Skip to Page's ContentSkip to Top NavSkip to SearchSkip to FooterSkip to Class Notes Nav
#
#

Financial Aid, Student Retention Thrive as Strategic Enrollment Plan Develops

Financial Aid, Student Retention Thrive as Strategic Enrollment Plan Develops

In 2020, just two years after its launch, the SEP has brought about change, directly benefitting students and families and helping to advance the University’s mission and commitment to cura personalis, or care for the whole person.

Scott R. Pilarz, S.J., unveiled the University’s Strategic Enrollment Plan (SEP) in August 2018 as one of his first orders of business. He understood well that the University would have to address enrollment issues through broad campus discussion and, eventually, action.

The SEP, he wrote in a note to the community at the time, “will address our pressing challenges by generating strategies for predictable long-term enrollment and fiscal health.”

And time was of the essence — college enrollment in the U.S. was declining, a trend that continues today according to the National Student Clearinghouse Research Center.

“Strategic enrollment planning is vital to the continued success of our University,” said Jeff Gingerich, Ph.D., provost and senior vice president of Academic Affairs at Scranton, who helped spearhead the plan.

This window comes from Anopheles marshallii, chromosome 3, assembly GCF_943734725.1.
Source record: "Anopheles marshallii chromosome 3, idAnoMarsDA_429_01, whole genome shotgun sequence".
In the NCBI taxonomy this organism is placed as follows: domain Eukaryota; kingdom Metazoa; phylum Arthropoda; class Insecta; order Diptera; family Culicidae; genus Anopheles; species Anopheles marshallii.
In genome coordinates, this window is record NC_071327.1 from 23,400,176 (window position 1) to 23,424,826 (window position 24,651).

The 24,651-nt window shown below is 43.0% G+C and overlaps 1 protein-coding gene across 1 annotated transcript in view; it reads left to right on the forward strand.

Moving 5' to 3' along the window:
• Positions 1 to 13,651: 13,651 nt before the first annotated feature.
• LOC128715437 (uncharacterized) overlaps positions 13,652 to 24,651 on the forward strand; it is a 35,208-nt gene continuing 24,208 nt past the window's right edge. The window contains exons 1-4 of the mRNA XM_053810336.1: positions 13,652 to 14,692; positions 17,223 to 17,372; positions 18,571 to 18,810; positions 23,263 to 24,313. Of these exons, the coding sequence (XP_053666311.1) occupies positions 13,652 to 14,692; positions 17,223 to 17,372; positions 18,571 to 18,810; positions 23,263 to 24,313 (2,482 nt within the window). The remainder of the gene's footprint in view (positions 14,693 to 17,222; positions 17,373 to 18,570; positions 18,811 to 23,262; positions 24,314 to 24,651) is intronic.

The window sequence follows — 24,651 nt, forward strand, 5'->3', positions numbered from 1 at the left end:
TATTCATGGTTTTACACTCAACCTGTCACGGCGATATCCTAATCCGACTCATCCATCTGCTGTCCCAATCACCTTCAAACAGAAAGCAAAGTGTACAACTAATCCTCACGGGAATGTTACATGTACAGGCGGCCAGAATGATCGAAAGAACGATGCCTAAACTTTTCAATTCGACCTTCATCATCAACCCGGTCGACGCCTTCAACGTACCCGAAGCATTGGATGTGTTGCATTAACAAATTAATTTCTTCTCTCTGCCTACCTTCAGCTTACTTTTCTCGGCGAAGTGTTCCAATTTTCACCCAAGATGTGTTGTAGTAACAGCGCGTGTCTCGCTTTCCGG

"It is imperative that we are constantly innovating and developing new ways to recruit and support our students." - Jeff Gingerich, Ph.D., provost and senior vice president of Academic Affairs 


In 2020, just two years after its launch, the SEP has brought about change, directly benefitting students and families and helping to advance the University’s mission and commitment to cura personalis, or care for the whole person.

“Because of a number of threats to higher education, including a declining demographic of high school graduates, it is imperative that we are constantly innovating and developing new ways to recruit and support our students,” said Gingerich. “It is important that we be strategic, which requires us to keep our Jesuit tradition and mission at the core of any changes and innovation that takes place.”

gingerich617.jpg Jeff Gingerich, Ph.D.

When the SEP process began in 2018, the University clustered goals into four groups: academic program development; retention and student success; branding, marketing research and outreach; and a miscellaneous collection.